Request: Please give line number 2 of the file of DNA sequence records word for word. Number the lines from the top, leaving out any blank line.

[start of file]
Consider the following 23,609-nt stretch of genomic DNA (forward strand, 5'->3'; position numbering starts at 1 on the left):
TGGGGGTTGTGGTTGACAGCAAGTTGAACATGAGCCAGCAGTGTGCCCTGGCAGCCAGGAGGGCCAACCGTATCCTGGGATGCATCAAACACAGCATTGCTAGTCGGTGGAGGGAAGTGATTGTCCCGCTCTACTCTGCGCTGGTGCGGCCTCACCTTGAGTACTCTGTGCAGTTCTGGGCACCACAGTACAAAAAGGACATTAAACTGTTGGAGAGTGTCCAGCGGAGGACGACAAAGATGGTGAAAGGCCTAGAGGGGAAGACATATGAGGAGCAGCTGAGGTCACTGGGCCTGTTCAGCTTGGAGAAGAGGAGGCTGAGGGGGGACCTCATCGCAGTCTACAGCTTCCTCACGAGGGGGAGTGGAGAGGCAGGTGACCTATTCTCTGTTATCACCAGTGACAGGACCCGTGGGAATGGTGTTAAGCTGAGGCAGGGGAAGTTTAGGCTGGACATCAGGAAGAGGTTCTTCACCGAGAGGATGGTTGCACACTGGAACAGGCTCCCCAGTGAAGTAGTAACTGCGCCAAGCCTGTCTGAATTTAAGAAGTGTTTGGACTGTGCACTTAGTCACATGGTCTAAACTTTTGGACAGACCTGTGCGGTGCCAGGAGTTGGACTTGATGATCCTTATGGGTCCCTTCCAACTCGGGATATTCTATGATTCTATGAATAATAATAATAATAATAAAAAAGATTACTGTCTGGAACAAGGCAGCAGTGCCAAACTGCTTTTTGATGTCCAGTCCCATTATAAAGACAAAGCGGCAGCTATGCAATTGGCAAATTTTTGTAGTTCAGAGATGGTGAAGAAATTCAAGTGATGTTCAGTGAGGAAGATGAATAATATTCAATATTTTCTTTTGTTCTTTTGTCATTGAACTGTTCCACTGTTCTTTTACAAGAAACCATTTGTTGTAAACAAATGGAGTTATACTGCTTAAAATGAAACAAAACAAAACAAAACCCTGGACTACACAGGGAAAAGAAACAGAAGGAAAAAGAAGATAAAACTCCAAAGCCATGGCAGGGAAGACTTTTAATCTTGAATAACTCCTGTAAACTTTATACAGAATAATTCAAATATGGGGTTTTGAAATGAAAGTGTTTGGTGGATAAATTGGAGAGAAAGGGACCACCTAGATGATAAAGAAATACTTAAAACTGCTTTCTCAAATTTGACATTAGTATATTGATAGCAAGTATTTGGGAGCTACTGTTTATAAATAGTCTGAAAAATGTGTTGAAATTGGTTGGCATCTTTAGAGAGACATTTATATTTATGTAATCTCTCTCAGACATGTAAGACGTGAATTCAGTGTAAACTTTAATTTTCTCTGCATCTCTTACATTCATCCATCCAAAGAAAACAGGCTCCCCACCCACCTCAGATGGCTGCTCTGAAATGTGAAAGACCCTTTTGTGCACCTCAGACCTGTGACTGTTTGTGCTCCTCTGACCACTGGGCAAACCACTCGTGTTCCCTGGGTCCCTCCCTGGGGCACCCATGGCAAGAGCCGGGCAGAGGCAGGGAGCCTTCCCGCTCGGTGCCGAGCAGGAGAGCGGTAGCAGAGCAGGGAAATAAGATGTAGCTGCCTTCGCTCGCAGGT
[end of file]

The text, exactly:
TGGGGGTTGTGGTTGACAGCAAGTTGAACATGAGCCAGCAGTGTGCCCTGGCAGCCAGGAGGGCCAACCGTATCCTGGGATGCATCAAACACAGCATTGCTAGTCGGTGGAGGGAAGTGATTGTCCCGCTCTACTCTGCGCTGGTGCGGCCTCACCTTGAGTACTCTGTGCAGTTCTGGGCACCACAGTACAAAAAGGACATTAAACTGTTGGAGAGTGTCCAGCGGAGGACGACAAAGATGGTGAAAGGCCTAGAGGGGAAGACATATGAGGAGCAGCTGAGGTCACTGGGCCTGTTCAGCTTGGAGAAGAGGAGGCTGAGGGGGGACCTCATCGCAGTCTACAGCTTCCTCACGAGGGGGAGTGGAGAGGCAGGTGACCTATTCTCTGTTATCACCAGTGACAGGACCCGTGGGAATGGTGTTAAGCTGAGGCAGGGGAAGTTTAGGCTGGACATCAGGAAGAGGTTCTTCACCGAGAGGATGGTTGCACACTGGAACAGGCTCCCCAGTGAAGTAGTAACTGCGCCAAGCCTGTCTGAATTTAAGAAGTGTTTGGACTGTGCACTTAGTCACATGGTCTAAACTTTTGGACAGACCTGTGCGGTGCCAGGAGTTGGACTTGATGATCCTTATGGGTCCCTTCCAACTCGGGATATTCTATGATTCTATGAATAATAATAATAATAATAAAAAAGATTACTGTCTGGAACAAGGCAGCAGTGCCAAACTGCTTTTTGATGTCCAGTCCCATTATAAAGACAAAGCGGCAGCTATGCAATTGGCAAATTTTTGTAGTTCAGAGATGGTGAAGAAATTCAAGTGATGTTCAGTGAGGAAGATGAATAATATTCAATATTTTCTTTTGTTCTTTTGTCATTGAACTGTTCCACTGTTCTTTTACAAGAAACCATTTGTTGTAAACAAATGGAGTTATACTGCTTAAAATGAAACAAAACAAAACAAAACCCTGGACTACACAGGGAAAAGAAACAGAAGGAAAAAGAAGATAAAACTCCAAAGCCATGGCAGGGAAGACTTTTAATCTTGAATAACTCCTGTAAACTTTATACAGAATAATTCAAATATGGGGTTTTGAAATGAAAGTGTTTGGTGGATAAATTGGAGAGAAAGGGACCACCTAGATGATAAAGAAATACTTAAAACTGCTTTCTCAAATTTGACATTAGTATATTGATAGCAAGTATTTGGGAGCTACTGTTTATAAATAGTCTGAAAAATGTGTTGAAATTGGTTGGCATCTTTAGAGAGACATTTATATTTATGTAATCTCTCTCAGACATGTAAGACGTGAATTCAGTGTAAACTTTAATTTTCTCTGCATCTCTTACATTCATCCATCCAAAGAAAACAGGCTCCCCACCCACCTCAGATGGCTGCTCTGAAATGTGAAAGACCCTTTTGTGCACCTCAGACCTGTGACTGTTTGTGCTCCTCTGACCACTGGGCAAACCACTCGTGTTCCCTGGGTCCCTCCCTGGGGCACCCATGGCAAGAGCCGGGCAGAGGCAGGGAGCCTTCCCGCTCGGTGCCGAGCAGGAGAGCGGTAGCAGAGCAGGGAAATAAGATGTAGCTGCCTTCGCTCGCAGGT